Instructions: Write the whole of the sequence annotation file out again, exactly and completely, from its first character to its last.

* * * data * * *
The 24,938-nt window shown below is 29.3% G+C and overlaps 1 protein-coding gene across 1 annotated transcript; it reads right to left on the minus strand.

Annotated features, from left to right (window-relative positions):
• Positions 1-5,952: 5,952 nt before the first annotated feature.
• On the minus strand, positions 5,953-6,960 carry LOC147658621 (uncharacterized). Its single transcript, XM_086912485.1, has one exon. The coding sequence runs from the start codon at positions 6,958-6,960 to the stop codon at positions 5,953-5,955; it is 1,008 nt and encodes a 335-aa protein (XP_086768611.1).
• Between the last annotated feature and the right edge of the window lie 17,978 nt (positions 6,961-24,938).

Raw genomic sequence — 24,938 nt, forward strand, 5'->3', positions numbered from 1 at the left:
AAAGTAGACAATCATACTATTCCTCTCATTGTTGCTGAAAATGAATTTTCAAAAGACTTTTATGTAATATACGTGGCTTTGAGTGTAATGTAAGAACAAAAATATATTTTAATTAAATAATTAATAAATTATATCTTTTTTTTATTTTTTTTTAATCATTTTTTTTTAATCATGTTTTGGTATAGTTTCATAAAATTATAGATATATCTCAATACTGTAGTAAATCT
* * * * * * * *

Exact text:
The 24,938-nt window shown below is 29.3% G+C and overlaps 1 protein-coding gene across 1 annotated transcript; it reads right to left on the minus strand.

Annotated features, from left to right (window-relative positions):
• Positions 1-5,952: 5,952 nt before the first annotated feature.
• On the minus strand, positions 5,953-6,960 carry LOC147658621 (uncharacterized). Its single transcript, XM_086912485.1, has one exon. The coding sequence runs from the start codon at positions 6,958-6,960 to the stop codon at positions 5,953-5,955; it is 1,008 nt and encodes a 335-aa protein (XP_086768611.1).
• Between the last annotated feature and the right edge of the window lie 17,978 nt (positions 6,961-24,938).

Raw genomic sequence — 24,938 nt, forward strand, 5'->3', positions numbered from 1 at the left:
AAAGTAGACAATCATACTATTCCTCTCATTGTTGCTGAAAATGAATTTTCAAAAGACTTTTATGTAATATACGTGGCTTTGAGTGTAATGTAAGAACAAAAATATATTTTAATTAAATAATTAATAAATTATATCTTTTTTTTATTTTTTTTTAATCATTTTTTTTTAATCATGTTTTGGTATAGTTTCATAAAATTATAGATATATCTCAATACTGTAGTAAATCT